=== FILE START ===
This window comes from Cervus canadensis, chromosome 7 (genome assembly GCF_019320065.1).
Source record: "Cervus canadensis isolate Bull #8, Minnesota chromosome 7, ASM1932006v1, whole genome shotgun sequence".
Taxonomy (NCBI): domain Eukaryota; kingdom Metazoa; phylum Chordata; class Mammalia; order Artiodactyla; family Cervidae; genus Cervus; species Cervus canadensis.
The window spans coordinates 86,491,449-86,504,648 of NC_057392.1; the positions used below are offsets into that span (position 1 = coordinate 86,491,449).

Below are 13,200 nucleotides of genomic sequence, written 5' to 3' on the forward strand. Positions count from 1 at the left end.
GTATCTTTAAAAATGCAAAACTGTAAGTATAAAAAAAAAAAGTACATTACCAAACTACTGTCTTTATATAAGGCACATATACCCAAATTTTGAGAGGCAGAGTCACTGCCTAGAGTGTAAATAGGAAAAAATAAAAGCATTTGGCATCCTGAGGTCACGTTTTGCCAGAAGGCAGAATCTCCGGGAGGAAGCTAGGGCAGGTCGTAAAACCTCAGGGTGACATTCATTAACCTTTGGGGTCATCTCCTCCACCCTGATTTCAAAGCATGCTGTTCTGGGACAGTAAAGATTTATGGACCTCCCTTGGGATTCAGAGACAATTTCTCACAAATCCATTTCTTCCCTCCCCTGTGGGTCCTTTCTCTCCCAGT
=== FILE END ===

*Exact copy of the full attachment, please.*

This window comes from Cervus canadensis, chromosome 7 (genome assembly GCF_019320065.1).
Source record: "Cervus canadensis isolate Bull #8, Minnesota chromosome 7, ASM1932006v1, whole genome shotgun sequence".
Taxonomy (NCBI): domain Eukaryota; kingdom Metazoa; phylum Chordata; class Mammalia; order Artiodactyla; family Cervidae; genus Cervus; species Cervus canadensis.
The window spans coordinates 86,491,449-86,504,648 of NC_057392.1; the positions used below are offsets into that span (position 1 = coordinate 86,491,449).

Below are 13,200 nucleotides of genomic sequence, written 5' to 3' on the forward strand. Positions count from 1 at the left end.
GTATCTTTAAAAATGCAAAACTGTAAGTATAAAAAAAAAAAGTACATTACCAAACTACTGTCTTTATATAAGGCACATATACCCAAATTTTGAGAGGCAGAGTCACTGCCTAGAGTGTAAATAGGAAAAAATAAAAGCATTTGGCATCCTGAGGTCACGTTTTGCCAGAAGGCAGAATCTCCGGGAGGAAGCTAGGGCAGGTCGTAAAACCTCAGGGTGACATTCATTAACCTTTGGGGTCATCTCCTCCACCCTGATTTCAAAGCATGCTGTTCTGGGACAGTAAAGATTTATGGACCTCCCTTGGGATTCAGAGACAATTTCTCACAAATCCATTTCTTCCCTCCCCTGTGGGTCCTTTCTCTCCCAGT